What are Intellectual Property Rights?

Intellectual Rroperty Rights (IP) refers to a person's rights in creations of the mind. These include inventions, literary and artistic works, and symbols, names, images, and designs used in commerce.

Intellectual Property laws allow people to own the work they create. IP results from the expression of an idea. It might be a brand, an invention, a design, a song or another intellectual creation that you have created.

You can own, buy and sell Intellectual Property. Every business will own some form of intellectual property. It could be anything from a product's artistic design, shape, some form of technology or business brand.

Do you know how to protect and exploit your intellectual property?

Intellectual Property Rights

There are four main types of Intellectual Property Rights out of which rights to protection arise.

  • Patents: protect what makes things work
  • Trade Marks: are signs (like words and logos) that distinguish goods and services in the marketplace
  • Designs: protect the appearance of a product/logo, from the shape of an aeroplane to a fashion item
  • Copyright: is an automatic right. This right applies when the work is fixed, written or recorded in some way.

Infringement of Intellectual Property Rights usually takes place when a person -  not the owner - exercises any of the exclusive rights without the permission of the owner. Illegal use of IP, such as copyright can also be a crime. Counterfeiters illegally use other people's trade marks. Piracy relates to the illegal use of copyright material.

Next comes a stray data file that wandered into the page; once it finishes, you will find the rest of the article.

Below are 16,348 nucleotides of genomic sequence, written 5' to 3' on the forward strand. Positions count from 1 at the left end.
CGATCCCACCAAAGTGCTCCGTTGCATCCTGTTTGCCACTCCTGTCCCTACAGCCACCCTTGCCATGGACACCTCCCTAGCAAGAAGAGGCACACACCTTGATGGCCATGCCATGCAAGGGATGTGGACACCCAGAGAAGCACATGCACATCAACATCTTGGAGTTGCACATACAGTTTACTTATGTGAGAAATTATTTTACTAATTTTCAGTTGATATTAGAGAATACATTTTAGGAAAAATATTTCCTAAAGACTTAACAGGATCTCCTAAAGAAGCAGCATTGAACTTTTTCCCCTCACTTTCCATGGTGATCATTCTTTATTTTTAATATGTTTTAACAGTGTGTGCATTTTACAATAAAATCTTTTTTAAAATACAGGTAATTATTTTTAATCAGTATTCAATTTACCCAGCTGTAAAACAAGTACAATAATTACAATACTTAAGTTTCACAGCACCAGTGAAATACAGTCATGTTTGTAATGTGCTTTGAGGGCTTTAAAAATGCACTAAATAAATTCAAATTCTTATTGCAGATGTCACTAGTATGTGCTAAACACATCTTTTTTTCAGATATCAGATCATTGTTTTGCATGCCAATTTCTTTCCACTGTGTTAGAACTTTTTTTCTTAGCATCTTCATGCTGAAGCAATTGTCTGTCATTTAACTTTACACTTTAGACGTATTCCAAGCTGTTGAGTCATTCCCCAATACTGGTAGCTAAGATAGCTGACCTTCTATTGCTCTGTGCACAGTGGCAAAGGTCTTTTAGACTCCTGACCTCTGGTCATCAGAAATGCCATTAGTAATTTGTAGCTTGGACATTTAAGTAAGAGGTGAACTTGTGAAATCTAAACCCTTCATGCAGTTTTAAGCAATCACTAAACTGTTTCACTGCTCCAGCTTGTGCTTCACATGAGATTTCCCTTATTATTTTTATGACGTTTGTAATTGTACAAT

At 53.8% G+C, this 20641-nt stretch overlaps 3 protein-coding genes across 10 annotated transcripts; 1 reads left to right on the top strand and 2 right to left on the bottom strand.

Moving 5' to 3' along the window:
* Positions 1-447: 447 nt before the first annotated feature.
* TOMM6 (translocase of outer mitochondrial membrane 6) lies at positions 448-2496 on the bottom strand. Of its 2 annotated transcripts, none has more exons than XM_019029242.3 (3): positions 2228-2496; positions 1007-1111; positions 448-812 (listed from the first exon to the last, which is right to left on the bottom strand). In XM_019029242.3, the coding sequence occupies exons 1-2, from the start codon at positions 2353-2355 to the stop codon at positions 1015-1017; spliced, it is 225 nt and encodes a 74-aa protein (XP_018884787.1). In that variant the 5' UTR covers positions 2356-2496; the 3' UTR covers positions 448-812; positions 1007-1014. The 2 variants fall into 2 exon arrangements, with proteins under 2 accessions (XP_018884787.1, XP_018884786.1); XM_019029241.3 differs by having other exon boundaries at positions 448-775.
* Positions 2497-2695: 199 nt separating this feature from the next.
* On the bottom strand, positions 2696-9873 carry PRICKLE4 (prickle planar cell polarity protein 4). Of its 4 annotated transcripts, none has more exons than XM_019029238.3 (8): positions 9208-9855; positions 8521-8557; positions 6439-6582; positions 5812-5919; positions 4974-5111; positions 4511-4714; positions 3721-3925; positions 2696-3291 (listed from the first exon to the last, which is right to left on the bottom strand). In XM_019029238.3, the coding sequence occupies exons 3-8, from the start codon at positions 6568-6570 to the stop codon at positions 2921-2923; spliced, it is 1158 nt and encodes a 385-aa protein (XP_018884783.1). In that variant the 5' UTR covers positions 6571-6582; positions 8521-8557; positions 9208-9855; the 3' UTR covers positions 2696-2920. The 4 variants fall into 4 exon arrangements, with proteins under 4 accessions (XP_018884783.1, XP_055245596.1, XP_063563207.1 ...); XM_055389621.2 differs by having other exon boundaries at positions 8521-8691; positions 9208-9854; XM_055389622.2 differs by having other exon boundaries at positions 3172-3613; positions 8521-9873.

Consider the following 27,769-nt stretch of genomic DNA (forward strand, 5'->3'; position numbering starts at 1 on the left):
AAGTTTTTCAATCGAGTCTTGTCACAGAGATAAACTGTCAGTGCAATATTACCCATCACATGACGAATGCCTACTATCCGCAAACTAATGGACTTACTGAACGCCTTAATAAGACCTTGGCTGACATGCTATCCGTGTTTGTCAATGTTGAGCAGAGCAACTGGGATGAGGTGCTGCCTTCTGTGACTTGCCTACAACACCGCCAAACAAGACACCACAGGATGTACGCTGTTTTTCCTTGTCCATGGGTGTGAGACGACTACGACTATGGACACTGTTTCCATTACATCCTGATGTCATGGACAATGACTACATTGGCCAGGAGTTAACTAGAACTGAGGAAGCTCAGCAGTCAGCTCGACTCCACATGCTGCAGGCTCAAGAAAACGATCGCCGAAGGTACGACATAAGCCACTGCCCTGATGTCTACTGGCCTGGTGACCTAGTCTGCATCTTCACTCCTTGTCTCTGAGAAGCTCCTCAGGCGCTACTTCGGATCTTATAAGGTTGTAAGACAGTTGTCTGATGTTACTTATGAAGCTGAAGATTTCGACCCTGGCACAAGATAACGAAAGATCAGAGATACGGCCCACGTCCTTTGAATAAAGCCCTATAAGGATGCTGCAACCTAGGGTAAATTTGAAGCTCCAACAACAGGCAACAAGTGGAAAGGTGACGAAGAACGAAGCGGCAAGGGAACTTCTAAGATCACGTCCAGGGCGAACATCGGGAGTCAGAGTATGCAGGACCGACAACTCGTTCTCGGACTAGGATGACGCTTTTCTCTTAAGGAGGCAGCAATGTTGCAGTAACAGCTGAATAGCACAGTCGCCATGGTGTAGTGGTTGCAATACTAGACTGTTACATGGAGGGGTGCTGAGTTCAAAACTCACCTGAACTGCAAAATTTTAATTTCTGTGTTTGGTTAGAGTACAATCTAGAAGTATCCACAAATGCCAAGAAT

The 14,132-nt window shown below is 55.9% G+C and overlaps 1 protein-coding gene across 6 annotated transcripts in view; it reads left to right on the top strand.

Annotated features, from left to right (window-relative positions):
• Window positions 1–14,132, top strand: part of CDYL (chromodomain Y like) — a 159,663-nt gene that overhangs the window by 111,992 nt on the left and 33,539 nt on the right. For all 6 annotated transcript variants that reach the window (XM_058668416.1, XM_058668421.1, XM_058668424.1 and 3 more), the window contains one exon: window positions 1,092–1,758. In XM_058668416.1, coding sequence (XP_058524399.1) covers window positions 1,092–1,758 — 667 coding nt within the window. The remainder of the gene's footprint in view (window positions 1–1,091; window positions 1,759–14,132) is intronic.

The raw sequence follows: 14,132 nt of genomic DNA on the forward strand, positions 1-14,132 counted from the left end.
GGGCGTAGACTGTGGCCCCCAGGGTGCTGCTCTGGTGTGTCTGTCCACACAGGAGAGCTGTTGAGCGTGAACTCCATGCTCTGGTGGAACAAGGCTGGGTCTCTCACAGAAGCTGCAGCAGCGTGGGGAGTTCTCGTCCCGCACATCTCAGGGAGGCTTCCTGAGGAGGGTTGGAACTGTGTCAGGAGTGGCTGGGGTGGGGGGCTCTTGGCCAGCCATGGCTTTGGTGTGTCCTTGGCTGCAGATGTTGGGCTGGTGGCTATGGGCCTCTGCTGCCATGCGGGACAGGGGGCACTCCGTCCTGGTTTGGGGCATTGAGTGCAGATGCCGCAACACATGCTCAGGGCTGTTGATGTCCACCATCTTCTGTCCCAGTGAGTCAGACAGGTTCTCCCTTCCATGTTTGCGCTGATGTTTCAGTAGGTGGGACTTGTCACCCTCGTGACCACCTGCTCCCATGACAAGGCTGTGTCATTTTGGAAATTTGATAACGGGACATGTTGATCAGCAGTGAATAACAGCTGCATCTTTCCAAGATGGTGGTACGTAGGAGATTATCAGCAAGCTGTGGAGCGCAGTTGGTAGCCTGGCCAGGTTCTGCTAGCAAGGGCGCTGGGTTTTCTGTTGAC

Intellectual Property Rights and the business

As a result organisations must (1) protect their Intellectual Property Rights from infringement (e.g. Unauthorised copying of material on the organisation's website), and (2) not infringe the Intellectual Property Rights of third parties (e.g. Posting unauthorised material to a 3rd party website).

Online, intellectual property rights may exist when new material is introduced. For example computer programs that drive the website or other digital platforms and the business processes embedded in them. Businesses can also infringe another's rights, for example, by using metatags, framing, and linking. These technological elements bring into play new and potentially unfamiliar aspects of copyright and the other rights with which non-technology businesses have traditionally been concerned. They also engage rights, such as patents, that may be completely new to some types of business, particularly in the services sector.

You must use appropriate licences and notices to help limit the organisation's online liability.


The World Intellectual Property Organization (WIPO) is the United Nations agency dedicated to championing the use of intellectual property to stimulate innovation and creativity.

WIPO promotes the development and use of the international IP system through:

  • Services - WIPO runs systems which make it easier to obtain protection internationally for patents, trademarks, designs and appellations of origin; and to resolve IP disputes.